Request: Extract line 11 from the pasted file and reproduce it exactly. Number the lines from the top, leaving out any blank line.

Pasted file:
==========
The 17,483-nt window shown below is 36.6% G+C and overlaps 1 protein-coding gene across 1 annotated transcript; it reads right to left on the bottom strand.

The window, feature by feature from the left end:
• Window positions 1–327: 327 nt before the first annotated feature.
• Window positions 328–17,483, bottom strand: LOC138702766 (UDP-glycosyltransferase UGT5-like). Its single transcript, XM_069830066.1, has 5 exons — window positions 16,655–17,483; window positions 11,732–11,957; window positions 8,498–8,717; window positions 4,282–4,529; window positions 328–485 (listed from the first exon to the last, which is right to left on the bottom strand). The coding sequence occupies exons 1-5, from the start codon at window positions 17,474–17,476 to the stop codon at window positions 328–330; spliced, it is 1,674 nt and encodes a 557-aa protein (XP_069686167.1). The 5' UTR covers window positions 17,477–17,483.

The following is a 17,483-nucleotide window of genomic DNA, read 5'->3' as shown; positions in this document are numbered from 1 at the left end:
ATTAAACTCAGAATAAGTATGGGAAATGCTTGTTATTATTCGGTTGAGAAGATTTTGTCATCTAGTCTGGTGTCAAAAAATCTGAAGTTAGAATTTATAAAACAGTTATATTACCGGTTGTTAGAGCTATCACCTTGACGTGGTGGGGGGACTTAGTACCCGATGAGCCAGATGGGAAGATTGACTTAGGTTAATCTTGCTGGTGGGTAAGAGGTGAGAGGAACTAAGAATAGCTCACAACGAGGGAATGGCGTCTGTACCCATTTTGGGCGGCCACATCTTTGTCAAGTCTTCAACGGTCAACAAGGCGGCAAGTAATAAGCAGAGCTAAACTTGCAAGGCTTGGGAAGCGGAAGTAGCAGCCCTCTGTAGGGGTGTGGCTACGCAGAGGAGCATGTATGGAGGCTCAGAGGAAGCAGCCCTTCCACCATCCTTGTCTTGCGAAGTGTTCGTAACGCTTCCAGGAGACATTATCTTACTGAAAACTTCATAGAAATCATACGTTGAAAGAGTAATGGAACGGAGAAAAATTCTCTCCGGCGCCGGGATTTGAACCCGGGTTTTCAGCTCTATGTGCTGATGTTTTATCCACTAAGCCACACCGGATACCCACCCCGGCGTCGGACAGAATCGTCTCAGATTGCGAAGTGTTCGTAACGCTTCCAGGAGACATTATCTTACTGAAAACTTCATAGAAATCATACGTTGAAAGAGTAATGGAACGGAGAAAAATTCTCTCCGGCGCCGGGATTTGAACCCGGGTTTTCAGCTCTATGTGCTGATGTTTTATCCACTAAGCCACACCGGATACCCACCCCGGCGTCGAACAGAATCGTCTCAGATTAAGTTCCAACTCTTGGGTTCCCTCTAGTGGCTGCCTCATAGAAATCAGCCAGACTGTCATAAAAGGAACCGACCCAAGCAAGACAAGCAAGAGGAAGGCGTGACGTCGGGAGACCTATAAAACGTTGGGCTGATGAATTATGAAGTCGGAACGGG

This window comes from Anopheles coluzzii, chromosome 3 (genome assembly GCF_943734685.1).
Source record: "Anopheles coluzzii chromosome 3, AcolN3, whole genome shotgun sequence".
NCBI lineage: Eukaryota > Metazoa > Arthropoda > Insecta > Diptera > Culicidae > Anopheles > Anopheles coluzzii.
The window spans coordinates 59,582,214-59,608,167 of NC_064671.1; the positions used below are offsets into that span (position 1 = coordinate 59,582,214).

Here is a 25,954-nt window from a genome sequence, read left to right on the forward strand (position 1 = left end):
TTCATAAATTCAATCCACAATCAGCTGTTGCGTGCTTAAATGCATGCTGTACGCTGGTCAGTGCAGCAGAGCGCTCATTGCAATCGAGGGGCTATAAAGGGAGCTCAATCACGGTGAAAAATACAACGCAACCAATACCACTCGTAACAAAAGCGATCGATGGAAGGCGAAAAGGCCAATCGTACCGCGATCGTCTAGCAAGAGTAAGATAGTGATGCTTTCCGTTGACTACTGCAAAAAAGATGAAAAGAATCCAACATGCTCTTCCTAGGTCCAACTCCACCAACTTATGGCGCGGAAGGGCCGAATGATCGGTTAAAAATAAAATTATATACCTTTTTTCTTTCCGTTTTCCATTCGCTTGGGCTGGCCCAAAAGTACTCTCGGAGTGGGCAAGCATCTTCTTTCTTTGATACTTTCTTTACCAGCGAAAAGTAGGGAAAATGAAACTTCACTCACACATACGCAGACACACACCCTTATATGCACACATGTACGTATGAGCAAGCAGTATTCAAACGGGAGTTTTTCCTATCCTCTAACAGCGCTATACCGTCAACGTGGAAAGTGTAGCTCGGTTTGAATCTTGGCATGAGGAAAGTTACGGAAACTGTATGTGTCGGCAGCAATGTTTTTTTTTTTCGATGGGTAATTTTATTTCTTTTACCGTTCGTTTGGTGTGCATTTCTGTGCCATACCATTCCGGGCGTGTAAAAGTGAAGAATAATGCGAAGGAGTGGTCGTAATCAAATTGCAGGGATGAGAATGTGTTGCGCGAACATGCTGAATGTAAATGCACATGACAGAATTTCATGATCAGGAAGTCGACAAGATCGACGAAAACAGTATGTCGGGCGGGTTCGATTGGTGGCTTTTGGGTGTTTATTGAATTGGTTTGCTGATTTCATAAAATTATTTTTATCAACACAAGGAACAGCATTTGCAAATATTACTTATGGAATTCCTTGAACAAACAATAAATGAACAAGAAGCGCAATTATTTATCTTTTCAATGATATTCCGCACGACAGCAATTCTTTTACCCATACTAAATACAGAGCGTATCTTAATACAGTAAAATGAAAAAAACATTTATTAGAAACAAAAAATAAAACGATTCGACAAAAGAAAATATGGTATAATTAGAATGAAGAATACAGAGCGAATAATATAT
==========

Here is a 25,954-nt window from a genome sequence, read left to right on the forward strand (position 1 = left end):